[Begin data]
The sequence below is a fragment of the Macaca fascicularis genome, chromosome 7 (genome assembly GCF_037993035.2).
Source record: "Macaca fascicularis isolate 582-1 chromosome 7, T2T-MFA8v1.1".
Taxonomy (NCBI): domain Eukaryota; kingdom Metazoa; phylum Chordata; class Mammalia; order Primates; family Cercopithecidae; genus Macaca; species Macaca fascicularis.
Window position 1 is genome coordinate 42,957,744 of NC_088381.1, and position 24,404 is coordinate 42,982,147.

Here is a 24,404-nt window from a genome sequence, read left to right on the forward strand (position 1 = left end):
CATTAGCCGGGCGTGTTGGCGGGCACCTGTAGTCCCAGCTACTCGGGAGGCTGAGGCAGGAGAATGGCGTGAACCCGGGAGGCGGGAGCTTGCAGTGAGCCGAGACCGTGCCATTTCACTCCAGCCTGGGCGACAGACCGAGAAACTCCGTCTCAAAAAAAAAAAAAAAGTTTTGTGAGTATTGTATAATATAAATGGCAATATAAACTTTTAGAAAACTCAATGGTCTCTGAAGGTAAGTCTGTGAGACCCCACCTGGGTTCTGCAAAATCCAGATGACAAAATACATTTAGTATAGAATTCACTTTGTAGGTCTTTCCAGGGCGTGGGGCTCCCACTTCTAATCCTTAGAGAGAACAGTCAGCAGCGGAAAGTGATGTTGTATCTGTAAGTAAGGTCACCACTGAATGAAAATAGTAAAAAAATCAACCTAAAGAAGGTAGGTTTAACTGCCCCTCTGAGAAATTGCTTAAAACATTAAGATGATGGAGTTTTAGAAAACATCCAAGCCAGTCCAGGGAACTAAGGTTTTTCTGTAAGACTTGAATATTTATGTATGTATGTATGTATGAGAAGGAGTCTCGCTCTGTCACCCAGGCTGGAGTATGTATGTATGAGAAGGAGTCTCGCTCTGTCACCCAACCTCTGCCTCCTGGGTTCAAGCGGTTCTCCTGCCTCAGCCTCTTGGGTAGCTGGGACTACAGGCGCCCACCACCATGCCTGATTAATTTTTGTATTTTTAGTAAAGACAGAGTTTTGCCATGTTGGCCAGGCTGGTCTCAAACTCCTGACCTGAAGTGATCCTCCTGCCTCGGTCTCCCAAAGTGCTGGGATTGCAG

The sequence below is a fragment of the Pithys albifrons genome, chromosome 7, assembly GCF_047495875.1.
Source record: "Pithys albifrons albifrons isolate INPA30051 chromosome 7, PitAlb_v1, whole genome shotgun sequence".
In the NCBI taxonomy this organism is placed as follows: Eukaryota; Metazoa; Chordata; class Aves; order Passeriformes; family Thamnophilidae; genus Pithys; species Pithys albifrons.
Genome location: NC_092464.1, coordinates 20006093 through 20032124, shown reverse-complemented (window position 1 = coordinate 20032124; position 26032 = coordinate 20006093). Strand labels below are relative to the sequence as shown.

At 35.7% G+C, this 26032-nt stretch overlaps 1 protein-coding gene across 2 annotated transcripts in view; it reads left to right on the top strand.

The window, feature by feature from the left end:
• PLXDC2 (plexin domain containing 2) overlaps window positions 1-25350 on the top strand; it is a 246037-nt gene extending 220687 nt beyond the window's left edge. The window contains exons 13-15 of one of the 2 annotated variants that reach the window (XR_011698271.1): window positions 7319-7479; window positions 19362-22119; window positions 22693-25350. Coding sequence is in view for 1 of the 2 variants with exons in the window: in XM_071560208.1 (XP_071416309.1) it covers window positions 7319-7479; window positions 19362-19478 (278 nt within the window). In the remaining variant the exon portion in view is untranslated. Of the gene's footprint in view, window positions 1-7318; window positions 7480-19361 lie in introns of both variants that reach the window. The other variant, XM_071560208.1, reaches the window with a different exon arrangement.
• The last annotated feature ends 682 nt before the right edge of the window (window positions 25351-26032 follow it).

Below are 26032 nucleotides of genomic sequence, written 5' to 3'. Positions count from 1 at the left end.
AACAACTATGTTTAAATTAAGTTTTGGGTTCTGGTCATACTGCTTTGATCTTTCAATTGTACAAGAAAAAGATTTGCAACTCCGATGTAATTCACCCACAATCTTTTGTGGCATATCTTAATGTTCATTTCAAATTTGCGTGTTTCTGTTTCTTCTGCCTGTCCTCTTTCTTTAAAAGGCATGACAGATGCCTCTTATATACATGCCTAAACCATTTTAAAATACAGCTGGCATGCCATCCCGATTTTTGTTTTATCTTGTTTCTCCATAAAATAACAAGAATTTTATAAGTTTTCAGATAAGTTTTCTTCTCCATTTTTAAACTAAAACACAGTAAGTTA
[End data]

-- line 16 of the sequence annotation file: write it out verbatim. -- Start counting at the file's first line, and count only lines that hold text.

AACAACTATGTTTAAATTAAGTTTTGGGTTCTGGTCATACTGCTTTGATCTTTCAATTGTACAAGAAAAAGATTTGCAACTCCGATGTAATTCACCCACAATCTTTTGTGGCATATCTTAATGTTCATTTCAAATTTGCGTGTTTCTGTTTCTTCTGCCTGTCCTCTTTCTTTAAAAGGCATGACAGATGCCTCTTATATACATGCCTAAACCATTTTAAAATACAGCTGGCATGCCATCCCGATTTTTGTTTTATCTTGTTTCTCCATAAAATAACAAGAATTTTATAAGTTTTCAGATAAGTTTTCTTCTCCATTTTTAAACTAAAACACAGTAAGTTA